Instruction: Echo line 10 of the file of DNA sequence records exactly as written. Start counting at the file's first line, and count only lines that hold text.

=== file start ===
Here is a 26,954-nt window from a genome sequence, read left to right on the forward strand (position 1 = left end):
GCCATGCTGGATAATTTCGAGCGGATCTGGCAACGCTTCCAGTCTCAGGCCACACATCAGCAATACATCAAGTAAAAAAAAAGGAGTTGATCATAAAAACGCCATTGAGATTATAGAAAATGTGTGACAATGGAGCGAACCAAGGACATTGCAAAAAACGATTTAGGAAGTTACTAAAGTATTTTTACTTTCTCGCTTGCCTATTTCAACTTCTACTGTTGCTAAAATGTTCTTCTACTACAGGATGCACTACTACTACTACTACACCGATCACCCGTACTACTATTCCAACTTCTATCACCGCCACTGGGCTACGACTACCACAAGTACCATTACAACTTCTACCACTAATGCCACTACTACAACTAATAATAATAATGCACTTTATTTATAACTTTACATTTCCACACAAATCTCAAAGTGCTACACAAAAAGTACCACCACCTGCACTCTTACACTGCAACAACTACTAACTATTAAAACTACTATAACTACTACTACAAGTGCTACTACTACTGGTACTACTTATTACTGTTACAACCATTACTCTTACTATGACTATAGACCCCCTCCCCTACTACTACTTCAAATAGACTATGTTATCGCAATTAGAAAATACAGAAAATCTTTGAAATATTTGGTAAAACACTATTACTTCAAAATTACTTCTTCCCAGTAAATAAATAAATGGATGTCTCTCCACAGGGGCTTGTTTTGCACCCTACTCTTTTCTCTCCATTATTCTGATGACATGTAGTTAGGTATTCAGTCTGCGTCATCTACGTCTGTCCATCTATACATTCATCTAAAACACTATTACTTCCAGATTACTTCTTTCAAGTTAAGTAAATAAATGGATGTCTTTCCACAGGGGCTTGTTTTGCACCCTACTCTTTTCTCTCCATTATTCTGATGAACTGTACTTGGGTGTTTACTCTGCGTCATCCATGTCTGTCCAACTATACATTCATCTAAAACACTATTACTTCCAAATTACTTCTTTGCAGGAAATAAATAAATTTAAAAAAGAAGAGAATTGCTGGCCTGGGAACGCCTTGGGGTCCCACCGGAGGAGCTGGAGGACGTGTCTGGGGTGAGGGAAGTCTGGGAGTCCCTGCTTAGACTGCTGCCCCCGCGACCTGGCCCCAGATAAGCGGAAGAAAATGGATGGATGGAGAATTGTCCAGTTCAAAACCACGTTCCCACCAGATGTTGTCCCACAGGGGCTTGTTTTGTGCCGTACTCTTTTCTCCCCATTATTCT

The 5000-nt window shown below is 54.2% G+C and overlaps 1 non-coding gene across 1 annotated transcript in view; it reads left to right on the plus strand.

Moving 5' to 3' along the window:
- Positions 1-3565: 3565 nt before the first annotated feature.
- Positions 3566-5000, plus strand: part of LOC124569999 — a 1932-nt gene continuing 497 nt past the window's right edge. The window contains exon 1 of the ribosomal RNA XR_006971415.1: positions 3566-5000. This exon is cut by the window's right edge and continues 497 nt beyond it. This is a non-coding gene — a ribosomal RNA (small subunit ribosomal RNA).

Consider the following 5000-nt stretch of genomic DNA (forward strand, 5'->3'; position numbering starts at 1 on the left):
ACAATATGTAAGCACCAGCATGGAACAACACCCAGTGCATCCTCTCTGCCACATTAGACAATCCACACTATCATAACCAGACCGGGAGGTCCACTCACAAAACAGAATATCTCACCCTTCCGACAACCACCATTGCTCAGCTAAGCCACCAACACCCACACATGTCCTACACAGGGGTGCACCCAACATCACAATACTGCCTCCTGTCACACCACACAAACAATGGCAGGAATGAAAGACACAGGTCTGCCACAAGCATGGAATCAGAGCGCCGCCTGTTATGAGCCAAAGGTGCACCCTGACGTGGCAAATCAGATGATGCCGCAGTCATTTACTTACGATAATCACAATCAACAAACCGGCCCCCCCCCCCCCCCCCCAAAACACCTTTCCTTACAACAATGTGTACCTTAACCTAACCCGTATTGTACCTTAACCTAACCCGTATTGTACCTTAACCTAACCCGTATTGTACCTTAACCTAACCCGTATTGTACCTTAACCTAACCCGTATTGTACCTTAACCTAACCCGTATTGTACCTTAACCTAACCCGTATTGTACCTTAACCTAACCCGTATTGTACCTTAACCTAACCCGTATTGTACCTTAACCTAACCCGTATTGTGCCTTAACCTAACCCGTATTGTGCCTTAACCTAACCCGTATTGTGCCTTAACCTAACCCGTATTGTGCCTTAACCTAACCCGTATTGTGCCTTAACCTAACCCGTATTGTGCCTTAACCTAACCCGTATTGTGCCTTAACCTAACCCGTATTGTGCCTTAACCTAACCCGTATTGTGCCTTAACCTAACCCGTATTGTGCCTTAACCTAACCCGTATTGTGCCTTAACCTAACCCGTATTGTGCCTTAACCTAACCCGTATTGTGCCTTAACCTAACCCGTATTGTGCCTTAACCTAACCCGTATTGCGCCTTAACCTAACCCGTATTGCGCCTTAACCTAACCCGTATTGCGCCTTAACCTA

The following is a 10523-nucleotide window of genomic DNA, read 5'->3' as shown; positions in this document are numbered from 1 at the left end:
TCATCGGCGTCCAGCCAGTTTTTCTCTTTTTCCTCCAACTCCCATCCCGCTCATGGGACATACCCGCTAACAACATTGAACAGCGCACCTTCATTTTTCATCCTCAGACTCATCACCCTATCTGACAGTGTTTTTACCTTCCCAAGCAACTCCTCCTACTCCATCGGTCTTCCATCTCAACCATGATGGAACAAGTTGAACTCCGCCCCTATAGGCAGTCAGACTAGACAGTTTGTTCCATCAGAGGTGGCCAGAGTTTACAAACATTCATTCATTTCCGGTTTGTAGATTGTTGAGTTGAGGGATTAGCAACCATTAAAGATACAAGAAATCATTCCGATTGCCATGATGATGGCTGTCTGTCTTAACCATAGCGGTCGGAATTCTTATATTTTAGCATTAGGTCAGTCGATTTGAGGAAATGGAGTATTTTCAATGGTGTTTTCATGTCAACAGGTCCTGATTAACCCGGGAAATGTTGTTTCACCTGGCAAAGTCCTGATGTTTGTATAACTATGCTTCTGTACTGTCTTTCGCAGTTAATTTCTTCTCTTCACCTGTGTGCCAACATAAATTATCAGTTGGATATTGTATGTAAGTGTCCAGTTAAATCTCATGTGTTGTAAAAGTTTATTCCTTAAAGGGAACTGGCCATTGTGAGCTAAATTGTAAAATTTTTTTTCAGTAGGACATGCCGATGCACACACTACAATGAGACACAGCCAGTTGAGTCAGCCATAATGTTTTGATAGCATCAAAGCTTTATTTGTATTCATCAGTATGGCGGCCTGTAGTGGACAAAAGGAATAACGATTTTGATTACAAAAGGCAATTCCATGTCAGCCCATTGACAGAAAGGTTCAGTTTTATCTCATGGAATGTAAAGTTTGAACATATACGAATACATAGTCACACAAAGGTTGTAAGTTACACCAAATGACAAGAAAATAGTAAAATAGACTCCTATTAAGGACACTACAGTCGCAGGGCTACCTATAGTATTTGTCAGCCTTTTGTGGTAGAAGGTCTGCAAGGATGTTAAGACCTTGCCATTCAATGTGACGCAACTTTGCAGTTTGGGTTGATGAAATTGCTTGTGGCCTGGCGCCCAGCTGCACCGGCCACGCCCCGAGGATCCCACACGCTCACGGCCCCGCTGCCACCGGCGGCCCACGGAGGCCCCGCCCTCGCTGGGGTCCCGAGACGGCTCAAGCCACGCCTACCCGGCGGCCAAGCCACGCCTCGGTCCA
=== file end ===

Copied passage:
TCATCGGCGTCCAGCCAGTTTTTCTCTTTTTCCTCCAACTCCCATCCCGCTCATGGGACATACCCGCTAACAACATTGAACAGCGCACCTTCATTTTTCATCCTCAGACTCATCACCCTATCTGACAGTGTTTTTACCTTCCCAAGCAACTCCTCCTACTCCATCGGTCTTCCATCTCAACCATGATGGAACAAGTTGAACTCCGCCCCTATAGGCAGTCAGACTAGACAGTTTGTTCCATCAGAGGTGGCCAGAGTTTACAAACATTCATTCATTTCCGGTTTGTAGATTGTTGAGTTGAGGGATTAGCAACCATTAAAGATACAAGAAATCATTCCGATTGCCATGATGATGGCTGTCTGTCTTAACCATAGCGGTCGGAATTCTTATATTTTAGCATTAGGTCAGTCGATTTGAGGAAATGGAGTATTTTCAATGGTGTTTTCATGTCAACAGGTCCTGATTAACCCGGGAAATGTTGTTTCACCTGGCAAAGTCCTGATGTTTGTATAACTATGCTTCTGTACTGTCTTTCGCAGTTAATTTCTTCTCTTCACCTGTGTGCCAACATAAATTATCAGTTGGATATTGTATGTAAGTGTCCAGTTAAATCTCATGTGTTGTAAAAGTTTATTCCTTAAAGGGAACTGGCCATTGTGAGCTAAATTGTAAAATTTTTTTTCAGTAGGACATGCCGATGCACACACTACAATGAGACACAGCCAGTTGAGTCAGCCATAATGTTTTGATAGCATCAAAGCTTTATTTGTATTCATCAGTATGGCGGCCTGTAGTGGACAAAAGGAATAACGATTTTGATTACAAAAGGCAATTCCATGTCAGCCCATTGACAGAAAGGTTCAGTTTTATCTCATGGAATGTAAAGTTTGAACATATACGAATACATAGTCACACAAAGGTTGTAAGTTACACCAAATGACAAGAAAATAGTAAAATAGACTCCTATTAAGGACACTACAGTCGCAGGGCTACCTATAGTATTTGTCAGCCTTTTGTGGTAGAAGGTCTGCAAGGATGTTAAGACCTTGCCATTCAATGTGACGCAACTTTGCAGTTTGGGTTGATGAAATTGCTTGTGGCCTGGCGCCCAGCTGCACCGGCCACGCCCCGAGGATCCCACACGCTCACGGCCCCGCTGCCACCGGCGGCCCACGGAGGCCCCGCCCTCGCTGGGGTCCCGAGACGGCTCAAGCCACGCCTACCCGGCGGCCAAGCCACGCCTCGGTCCA